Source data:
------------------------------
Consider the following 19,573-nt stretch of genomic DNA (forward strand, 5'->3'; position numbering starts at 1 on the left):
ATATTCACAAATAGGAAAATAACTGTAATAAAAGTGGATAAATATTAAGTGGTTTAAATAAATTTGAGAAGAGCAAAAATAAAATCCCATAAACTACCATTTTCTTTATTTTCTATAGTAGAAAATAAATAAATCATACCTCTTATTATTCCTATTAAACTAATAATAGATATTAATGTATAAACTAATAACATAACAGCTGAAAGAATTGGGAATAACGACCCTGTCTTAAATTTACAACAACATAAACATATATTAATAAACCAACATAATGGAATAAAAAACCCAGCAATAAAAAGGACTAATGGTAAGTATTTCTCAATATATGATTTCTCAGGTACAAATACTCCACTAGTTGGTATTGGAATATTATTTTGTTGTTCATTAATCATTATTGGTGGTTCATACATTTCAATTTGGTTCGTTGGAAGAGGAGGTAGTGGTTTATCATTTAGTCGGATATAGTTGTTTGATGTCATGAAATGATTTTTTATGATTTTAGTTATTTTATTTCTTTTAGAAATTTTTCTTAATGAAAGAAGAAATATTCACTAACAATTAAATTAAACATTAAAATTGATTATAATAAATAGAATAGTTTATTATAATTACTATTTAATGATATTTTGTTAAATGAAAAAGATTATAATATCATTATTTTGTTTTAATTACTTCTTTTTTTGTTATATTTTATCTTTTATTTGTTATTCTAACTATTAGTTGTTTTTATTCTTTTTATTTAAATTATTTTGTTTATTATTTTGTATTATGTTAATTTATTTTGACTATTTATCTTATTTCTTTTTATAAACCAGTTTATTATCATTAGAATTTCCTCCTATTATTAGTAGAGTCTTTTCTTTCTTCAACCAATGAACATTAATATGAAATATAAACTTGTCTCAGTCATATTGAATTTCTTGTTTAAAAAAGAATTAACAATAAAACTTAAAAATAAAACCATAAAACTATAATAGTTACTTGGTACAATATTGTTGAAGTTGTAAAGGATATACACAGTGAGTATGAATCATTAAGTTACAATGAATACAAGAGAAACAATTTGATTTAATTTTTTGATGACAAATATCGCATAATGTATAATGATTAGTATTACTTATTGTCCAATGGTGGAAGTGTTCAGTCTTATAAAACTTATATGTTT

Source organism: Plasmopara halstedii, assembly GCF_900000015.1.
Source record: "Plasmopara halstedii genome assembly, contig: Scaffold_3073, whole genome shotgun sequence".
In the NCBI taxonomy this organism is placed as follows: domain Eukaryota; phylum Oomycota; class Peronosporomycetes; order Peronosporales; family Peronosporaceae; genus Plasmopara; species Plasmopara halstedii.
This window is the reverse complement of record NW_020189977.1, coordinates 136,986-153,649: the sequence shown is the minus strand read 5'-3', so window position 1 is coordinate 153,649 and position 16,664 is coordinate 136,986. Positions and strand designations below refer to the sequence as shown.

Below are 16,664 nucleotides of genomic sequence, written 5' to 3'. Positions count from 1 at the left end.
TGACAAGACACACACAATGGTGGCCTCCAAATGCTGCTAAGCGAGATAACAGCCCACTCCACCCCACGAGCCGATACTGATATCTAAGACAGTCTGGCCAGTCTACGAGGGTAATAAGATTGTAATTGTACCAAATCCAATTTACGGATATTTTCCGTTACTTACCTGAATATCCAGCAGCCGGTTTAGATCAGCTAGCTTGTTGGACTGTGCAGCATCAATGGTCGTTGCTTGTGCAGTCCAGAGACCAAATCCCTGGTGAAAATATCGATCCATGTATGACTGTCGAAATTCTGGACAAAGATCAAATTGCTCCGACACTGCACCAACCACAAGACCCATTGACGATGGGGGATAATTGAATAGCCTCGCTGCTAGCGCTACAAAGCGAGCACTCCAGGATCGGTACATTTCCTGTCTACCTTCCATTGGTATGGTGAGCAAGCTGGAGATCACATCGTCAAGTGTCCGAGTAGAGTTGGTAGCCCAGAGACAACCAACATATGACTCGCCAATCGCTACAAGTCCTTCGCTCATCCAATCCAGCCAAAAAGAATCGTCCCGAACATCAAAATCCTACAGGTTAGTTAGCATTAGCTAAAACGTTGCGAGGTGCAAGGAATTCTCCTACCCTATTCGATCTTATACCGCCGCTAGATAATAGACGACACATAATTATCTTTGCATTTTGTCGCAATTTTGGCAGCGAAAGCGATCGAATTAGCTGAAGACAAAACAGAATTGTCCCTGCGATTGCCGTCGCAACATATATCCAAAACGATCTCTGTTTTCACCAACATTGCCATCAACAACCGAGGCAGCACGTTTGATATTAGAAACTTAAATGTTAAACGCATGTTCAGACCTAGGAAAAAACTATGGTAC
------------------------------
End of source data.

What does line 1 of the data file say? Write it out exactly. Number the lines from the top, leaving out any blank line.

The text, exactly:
Consider the following 19,573-nt stretch of genomic DNA (forward strand, 5'->3'; position numbering starts at 1 on the left):